The Edwards court did point out that inasmuch as the properly endorsed or unendorsed check loophole was closed by enactment of 18 U.S.C. § 510(b) there was a question of why 18 U.S.C. § 510(a) was adopted. 814 F.2d at 490. It answered the question by noting out that even though 18 U.S.C. § 510(a) "traverses ground already covered, though less explicitly" by section 495 (814 F.2d at 489), it was enacted "to eliminate whatever doubts might attend the use" of section 495 "to federal government obligations," i.e., Treasury checks, bonds or securities. 814 F.2d at 490.

We do not quarrel with the Edwards court as it undoubtedly reflected Congress' intent in its opinion. Further, we agree that section 510(a)(2) does traverse ground already covered in section 495. But Edwards does not impact on our result as that case did not consider the significant differences in wording involving the omission of "as true" in section 510(a)(2) and the inclusion of "passes" in that section though it did not appear in section 495. This is quite understandable as the changes were not significant to the issue before the Edwards court. Thus, Edwards is not inconsistent with our holding that section 510(a)(2) in covering ground already traversed in section 495 does so along a wider path.

While the legislative history of 18 U.S.C. § 510 does not make particular reference to the issue before us, to the extent it is germane it supports our result. When 18 U.S.C. § 510 was proposed Senator DeConcini indicated that:

The creation of section 510 to title 18, United States Code, would make it a felony: First, to forge an endorsement or signature on a U.S. Treasury check or bond or security of the United States; or second, to pass or attempt to pass such an obligation with the knowledge that it has been forged. It would also make it a felony to knowingly exchange or possess exchange or possess such an obligation of the United States which has been stolen or bears a forged endorsement. 129 Cong. Rec. S9342 (daily ed. June 28, 1983) (statement of Senator DeConcini). (Emphasis added).

This statement is of some significance as it sets forth that the defendant must have knowledge that the instrument is forged but gives no indication that he must represent it is genuine.

We realize, of course, that our result may, as a practical matter, make it unnecessary for the government to prove uttering in a prosecution under section 510(a)(2), a term the parties agree includes a representation of genuiness. See United States v. Nelson, 27 F.Cas. at 81. But we do not see why that should in any way impact on the meaning of "passes. Congress was free to interdict two types of transfers in one subsection. We also recognize that the practice of the courts is to resolve questions concerning the ambit of a criminal statute leniently. See Dunn v. United States, 442 U.S. 100, 113, 99 S. Ct. 2190, 2197, 60 L. Ed. 2d 743 (1969). But we do not resort to that practice as Williams' conduct was plainly and unmistakably proscribed by section 510(a)(2). See also United States v. Barrett, 837 F.2d 933, 935 (10th Cir. 1988).

We have not lost sight of Williams' contention in his brief that by

reading 'pass' to include any hand to hand transfer of a forged Treasury check, the Courts below rendered inoperative § 510(b)'s all-inclusive ban on such transfers which is amply expressed in the 'buys, sells, exchanges, receives, delivers, retains, or conceals' language of that subsection. Under the Court's reading, the purchase, sale, exchange, receipt and delivery of a forged Treasury check -- all clearly proscribed by § 510(b) -- could be prosecuted as passes under § 510(a)(2). Were this Court to adopt that interpretation, the language in § 510(b) proscribing those acts would be reduced to a mere redundancy.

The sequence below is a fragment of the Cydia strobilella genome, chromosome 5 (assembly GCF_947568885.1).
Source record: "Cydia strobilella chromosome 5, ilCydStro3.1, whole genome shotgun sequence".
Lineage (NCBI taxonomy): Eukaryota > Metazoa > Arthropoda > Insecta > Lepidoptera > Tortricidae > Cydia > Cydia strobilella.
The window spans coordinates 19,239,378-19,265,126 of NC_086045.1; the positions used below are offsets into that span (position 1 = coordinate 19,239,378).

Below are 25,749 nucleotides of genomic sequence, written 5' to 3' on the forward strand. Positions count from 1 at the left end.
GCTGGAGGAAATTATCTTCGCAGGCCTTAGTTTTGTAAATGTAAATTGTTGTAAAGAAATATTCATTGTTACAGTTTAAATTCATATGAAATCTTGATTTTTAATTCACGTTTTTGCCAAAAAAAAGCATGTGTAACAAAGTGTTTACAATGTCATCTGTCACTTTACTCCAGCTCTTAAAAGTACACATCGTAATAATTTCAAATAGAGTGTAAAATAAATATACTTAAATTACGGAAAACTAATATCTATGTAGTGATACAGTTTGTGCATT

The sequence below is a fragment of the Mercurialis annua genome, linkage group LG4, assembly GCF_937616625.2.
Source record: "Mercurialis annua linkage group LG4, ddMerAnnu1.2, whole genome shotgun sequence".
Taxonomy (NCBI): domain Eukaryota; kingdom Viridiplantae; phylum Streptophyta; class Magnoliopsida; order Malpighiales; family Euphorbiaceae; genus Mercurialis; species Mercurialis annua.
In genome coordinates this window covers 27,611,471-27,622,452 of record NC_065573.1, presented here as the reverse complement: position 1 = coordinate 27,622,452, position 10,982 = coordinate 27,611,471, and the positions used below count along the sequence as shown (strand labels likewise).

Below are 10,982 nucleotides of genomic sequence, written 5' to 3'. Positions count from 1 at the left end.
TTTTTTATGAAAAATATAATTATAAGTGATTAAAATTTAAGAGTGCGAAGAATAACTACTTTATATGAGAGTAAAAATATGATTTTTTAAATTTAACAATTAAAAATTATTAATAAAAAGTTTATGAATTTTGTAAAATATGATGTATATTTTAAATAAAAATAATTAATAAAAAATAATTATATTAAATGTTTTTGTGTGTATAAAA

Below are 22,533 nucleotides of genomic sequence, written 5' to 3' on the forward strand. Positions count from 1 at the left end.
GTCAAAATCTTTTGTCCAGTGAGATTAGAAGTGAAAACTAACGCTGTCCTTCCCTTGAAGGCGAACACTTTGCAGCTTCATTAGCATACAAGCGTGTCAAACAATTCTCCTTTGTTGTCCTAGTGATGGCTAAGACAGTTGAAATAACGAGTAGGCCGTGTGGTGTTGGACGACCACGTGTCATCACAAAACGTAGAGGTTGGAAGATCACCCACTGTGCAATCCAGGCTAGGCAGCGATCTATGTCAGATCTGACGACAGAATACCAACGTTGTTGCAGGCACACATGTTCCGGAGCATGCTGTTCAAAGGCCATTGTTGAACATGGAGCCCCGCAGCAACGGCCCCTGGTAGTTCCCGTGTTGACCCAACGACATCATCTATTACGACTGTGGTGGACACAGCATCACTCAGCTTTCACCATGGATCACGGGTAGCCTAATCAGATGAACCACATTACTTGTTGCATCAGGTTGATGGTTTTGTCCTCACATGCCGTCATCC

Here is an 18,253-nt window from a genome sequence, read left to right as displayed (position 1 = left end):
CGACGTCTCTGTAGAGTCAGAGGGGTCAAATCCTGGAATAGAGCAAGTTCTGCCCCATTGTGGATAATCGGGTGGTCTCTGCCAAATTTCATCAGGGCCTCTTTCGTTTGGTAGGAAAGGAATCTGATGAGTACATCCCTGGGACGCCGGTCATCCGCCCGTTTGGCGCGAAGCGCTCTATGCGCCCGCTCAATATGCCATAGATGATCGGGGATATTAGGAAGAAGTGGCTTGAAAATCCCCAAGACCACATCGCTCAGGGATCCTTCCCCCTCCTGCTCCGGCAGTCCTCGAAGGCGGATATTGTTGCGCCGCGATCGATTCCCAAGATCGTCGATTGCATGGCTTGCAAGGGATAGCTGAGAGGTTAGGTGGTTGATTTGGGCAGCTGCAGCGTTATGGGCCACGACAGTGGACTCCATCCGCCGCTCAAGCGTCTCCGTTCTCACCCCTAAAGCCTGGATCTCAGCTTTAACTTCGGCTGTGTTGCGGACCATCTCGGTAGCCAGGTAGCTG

At oral argument before us Williams reversed the redundancy contentions by urging that under the result reached in the district court "section 510(a)(2) has no effect, because everything that could conceivably be addressed by 510(a)(2) is amply covered by 510(b)" and "b is not going to be the nullity, 510(a)(2) is the nullity."

The fact is that no matter how 18 U.S.C. § 510 is read there will be redundancies within its subsections. For example, under any conceivable reading of 18 U.S.C. § 510 a thief who steals a Treasury check and then endorses it and, representing it as genuine, cashes it with an Innocent merchant, can be prosecuted under either subsection (a)(2) or subsection (b) for the transfer. Nevertheless there are differences between the subsections though undoubtedly their provisions overlap. Thus, 18 U.S.C. § 510(b) deals with validly endorsed or unendorsed instruments and section 510(a)(2) does not. On the other hand the latter but not former section mentions attempts. In any event if the subsections are to be mutually exclusive, though we see no reason why they should be, Congress will have to rewrite them as we cannot.

Finally, as noted in Edwards v. United States, 814 F.2d at 490, the principal novelties in 18 U.S.C. § 510 were in subsection (b), which closed the loophole in section 495 in favor of the thief who stole an endorsed check or sold the check without enclosing it, and in subsection (c) which deals with penalties. Thus in subsection (b) Congress added a provision without a comparable antecedent in section 495. But at the same time it enacted section 510(a)(2) which traversed ground already covered by section 495. In the circumstances it is not surprising that there is duplication. Indeed, as recognized in Edwards, 18 U.S.C. § 510 itself partially repeats provisions from section 495.

The order of the district court will be affirmed.